Their findings were published this month in the online journal Mutation Research/Reviews in Mutation Research.

“Our analysis focused on providing the best possible answer to the question of whether or not glyphosate is carcinogenic,” said senior author Lianne Sheppard, a professor in the UW departments of Environmental & Occupational Health Sciences and Biostatistics. “As a result of this research, I am even more convinced that it is.”

10.02.2019 |

Exposure to Glyphosate-Based Herbicides and Risk for Non-Hodgkin Lymphoma: A Meta-Analysis and Supporting Evidence

Abstract

Glyphosate is the most widely used broad-spectrum systemic herbicide in the world. Recent evaluations of the carcinogenic potential of glyphosate-based herbicides (GBHs) by various regional, national, and international agencies have engendered controversy. We investigated whether there was an association between high cumulative exposures to GBHs and increased risk of non-Hodgkin lymphoma (NHL) in humans. We conducted a new meta-analysis that included the most recent update of the Agricultural Health Study (AHS) cohort published in 2018 along with five case-control studies. Using the highest exposure groups when available in each study, we report the overall meta-relative risk (meta-RR) of NHL in GBH-exposed individuals was increased by 41% (meta-RR = 1.41, 95% CI, confidence interval: 1.13–1.75). For comparison, we also performed a secondary meta-analysis using high-exposure groups with the earlier AHS (2005), and we determined a meta-RR for NHL of 1.45 (95% CI: 1.11–1.91), which was higher than the meta-RRs reported previously. Multiple sensitivity tests conducted to assess the validity of our findings did not reveal meaningful differences from our primary estimated meta-RR. To contextualize our findings of an increased NHL risk in individuals with high GBH exposure, we reviewed available animal and mechanistic studies, which provided supporting evidence for the carcinogenic potential of GBH. We documented further support from studies of malignant lymphoma incidence in mice treated with pure glyphosate, as well as potential links between GBH exposure and immunosuppression, endocrine disruption, and genetic alterations that are commonly associated with NHL. Overall, in accordance with evidence from experimental animal and mechanistic studies, our current meta-analysis of human epidemiological studies suggests a compelling link between exposures to GBHs and increased risk for NHL.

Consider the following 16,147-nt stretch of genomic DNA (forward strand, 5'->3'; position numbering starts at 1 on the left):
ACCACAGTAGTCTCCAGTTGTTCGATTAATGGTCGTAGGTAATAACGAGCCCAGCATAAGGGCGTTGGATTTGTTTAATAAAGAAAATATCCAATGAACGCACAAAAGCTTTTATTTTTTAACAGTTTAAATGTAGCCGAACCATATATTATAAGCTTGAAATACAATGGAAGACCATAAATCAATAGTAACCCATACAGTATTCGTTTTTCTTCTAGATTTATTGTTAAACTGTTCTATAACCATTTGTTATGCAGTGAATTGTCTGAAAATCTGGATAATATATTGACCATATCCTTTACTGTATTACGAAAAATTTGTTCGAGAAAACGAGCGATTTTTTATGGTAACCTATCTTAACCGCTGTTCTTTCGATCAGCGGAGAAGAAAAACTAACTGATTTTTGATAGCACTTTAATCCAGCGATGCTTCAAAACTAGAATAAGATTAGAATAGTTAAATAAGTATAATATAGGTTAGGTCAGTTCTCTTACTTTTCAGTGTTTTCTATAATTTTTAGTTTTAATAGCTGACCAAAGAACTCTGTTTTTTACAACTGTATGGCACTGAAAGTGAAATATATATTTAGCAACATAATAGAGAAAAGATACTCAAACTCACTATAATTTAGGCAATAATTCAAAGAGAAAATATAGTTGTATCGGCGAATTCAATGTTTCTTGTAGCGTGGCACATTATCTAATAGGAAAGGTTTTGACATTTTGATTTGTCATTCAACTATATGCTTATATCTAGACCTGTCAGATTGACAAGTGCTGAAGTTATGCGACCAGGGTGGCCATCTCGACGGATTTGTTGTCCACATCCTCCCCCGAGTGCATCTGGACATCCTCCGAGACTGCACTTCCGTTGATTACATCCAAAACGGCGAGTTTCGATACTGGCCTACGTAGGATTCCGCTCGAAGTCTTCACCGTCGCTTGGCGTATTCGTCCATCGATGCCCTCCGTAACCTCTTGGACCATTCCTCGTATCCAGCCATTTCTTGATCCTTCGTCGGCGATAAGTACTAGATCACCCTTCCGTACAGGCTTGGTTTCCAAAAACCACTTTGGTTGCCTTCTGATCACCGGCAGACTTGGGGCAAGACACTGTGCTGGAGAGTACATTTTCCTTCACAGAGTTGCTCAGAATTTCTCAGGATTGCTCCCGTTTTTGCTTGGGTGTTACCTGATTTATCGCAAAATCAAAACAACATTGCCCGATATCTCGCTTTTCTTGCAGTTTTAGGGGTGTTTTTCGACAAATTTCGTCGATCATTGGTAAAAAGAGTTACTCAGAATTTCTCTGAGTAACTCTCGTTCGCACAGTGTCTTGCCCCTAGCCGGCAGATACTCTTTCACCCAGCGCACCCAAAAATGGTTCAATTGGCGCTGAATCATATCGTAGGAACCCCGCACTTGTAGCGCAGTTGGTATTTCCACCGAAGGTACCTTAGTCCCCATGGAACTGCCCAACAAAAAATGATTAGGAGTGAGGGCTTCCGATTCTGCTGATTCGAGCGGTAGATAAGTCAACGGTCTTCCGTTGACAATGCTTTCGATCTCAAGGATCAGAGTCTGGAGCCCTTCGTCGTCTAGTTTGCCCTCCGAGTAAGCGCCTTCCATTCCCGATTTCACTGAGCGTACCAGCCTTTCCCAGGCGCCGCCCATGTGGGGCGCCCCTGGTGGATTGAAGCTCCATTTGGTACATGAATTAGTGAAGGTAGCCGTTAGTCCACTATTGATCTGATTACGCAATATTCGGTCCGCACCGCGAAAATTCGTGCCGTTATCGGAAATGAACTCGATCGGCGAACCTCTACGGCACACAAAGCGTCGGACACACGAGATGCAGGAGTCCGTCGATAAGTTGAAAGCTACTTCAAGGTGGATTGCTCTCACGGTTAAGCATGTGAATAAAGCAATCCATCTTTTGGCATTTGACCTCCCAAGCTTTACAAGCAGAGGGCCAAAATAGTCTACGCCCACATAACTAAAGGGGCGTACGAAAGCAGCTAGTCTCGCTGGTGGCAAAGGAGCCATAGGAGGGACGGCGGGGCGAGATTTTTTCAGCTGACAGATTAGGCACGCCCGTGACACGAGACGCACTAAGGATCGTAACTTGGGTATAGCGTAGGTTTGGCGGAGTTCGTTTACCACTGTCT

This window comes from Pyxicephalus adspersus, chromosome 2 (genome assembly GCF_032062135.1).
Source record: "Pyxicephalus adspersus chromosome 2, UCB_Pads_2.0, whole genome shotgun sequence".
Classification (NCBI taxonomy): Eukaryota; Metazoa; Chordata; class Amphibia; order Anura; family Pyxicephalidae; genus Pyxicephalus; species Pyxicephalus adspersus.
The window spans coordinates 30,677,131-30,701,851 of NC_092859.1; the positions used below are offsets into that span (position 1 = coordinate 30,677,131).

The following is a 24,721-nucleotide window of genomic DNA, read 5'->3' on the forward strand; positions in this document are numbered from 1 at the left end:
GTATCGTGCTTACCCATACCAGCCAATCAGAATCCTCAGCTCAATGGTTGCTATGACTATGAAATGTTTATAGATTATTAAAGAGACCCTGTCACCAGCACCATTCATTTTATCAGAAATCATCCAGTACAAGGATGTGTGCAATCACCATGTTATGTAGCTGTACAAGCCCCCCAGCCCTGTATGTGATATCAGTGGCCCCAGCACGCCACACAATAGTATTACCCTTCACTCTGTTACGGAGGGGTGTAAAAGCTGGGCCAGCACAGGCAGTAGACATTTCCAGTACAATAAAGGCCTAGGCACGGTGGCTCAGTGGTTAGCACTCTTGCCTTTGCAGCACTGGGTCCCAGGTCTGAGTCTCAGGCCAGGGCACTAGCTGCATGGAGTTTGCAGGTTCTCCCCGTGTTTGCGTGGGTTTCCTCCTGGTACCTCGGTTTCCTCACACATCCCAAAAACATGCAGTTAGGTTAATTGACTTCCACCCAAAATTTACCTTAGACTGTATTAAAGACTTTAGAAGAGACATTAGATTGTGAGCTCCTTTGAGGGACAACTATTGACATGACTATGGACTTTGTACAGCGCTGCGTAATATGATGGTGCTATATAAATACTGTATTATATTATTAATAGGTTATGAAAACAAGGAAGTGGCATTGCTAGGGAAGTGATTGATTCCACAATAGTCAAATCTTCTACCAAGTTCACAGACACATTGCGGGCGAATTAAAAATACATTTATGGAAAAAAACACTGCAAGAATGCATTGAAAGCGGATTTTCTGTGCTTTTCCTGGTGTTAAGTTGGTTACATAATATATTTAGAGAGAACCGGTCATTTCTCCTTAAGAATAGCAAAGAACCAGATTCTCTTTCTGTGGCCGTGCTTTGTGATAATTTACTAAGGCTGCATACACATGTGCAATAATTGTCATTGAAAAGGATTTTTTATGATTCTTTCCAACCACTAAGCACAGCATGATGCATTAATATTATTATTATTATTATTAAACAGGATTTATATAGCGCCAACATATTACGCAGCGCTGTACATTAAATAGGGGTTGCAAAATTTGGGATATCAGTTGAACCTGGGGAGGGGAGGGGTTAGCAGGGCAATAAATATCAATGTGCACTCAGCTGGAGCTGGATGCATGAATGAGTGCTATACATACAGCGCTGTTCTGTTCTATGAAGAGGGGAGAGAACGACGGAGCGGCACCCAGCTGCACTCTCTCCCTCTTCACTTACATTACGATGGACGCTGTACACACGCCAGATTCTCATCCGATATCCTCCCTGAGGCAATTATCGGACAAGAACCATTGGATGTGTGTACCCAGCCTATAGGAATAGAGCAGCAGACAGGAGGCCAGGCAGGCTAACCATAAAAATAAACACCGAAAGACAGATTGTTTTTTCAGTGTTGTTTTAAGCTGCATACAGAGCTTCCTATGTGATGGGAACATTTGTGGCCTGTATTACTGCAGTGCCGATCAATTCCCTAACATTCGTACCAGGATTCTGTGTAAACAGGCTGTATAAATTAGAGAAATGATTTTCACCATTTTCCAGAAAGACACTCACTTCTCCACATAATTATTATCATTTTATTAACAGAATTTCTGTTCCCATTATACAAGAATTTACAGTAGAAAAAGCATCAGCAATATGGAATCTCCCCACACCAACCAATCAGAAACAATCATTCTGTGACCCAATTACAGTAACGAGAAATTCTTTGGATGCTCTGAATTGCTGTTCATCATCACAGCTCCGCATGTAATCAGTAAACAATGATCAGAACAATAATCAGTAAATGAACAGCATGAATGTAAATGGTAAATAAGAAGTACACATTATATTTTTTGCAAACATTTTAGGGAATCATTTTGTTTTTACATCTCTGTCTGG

08.02.2019 |

GMO Bt Crops May Not Be as Safe as Advertised

Cornucopia’s Take: Cry toxins are highly active protein toxins originally isolated from the bacterium Bacillus thuringiensis (Bt). They are genetically engineered into some GMO crops to perforate the gut membrane of insects that eat them. Poisoned pests stop eating and eventually die. Unfortunately, non-target animals, including monarch butterflies, swallowtail butterflies, lacewings, caddisflies, bees, water fleas, and mammals, are also susceptible to Cry toxins. Several influential studies used by the industry to show the safety of Cry toxins for non-target organisms are now in question. It appears the researched insects’ feed contained an inexplicably large dose of antibiotics, and antibiotics are known to inhibit the deadly action of Cry toxins.

04.02.2019 |

US poultry producer turns to non-GMO feed

To launch a GMO-free product line with US-grown grain, Springer Mountain Farms first had to work with feed crop producers to establish a feed ingredient supply chain.

04.02.2019 |

GMO: USDA Imposes the Worst Regulation Ever

In 2018, the overall cost for Americans to comply with regulations issued by U.S. government agencies decreased for the first time since that burden began to be measured in 2005. But that achievement wasn’t an across-the-board success story, because one federal government department bucked the trend by greatly increasing the regulatory burden on American food producers, where the cost of complying with new regulations issued by the U.S. Department of Agriculture (USDA) will ultimately be paid by all Americans whenever and wherever they might shop for food.

(.....)

The USDA’s regulators really believe its new bioengineered (BE) food labeling requirements will provide no measurable value to improving anybody’s health, or their pocketbook, or to the environment, where the only benefit they identify to justify the massive new regulatory burden lies in “eliminating costly inefficiencies of a state-level approach in BE disclosure”, where they single out the state of Vermont’s bioengineered food labeling regulations as even more costly.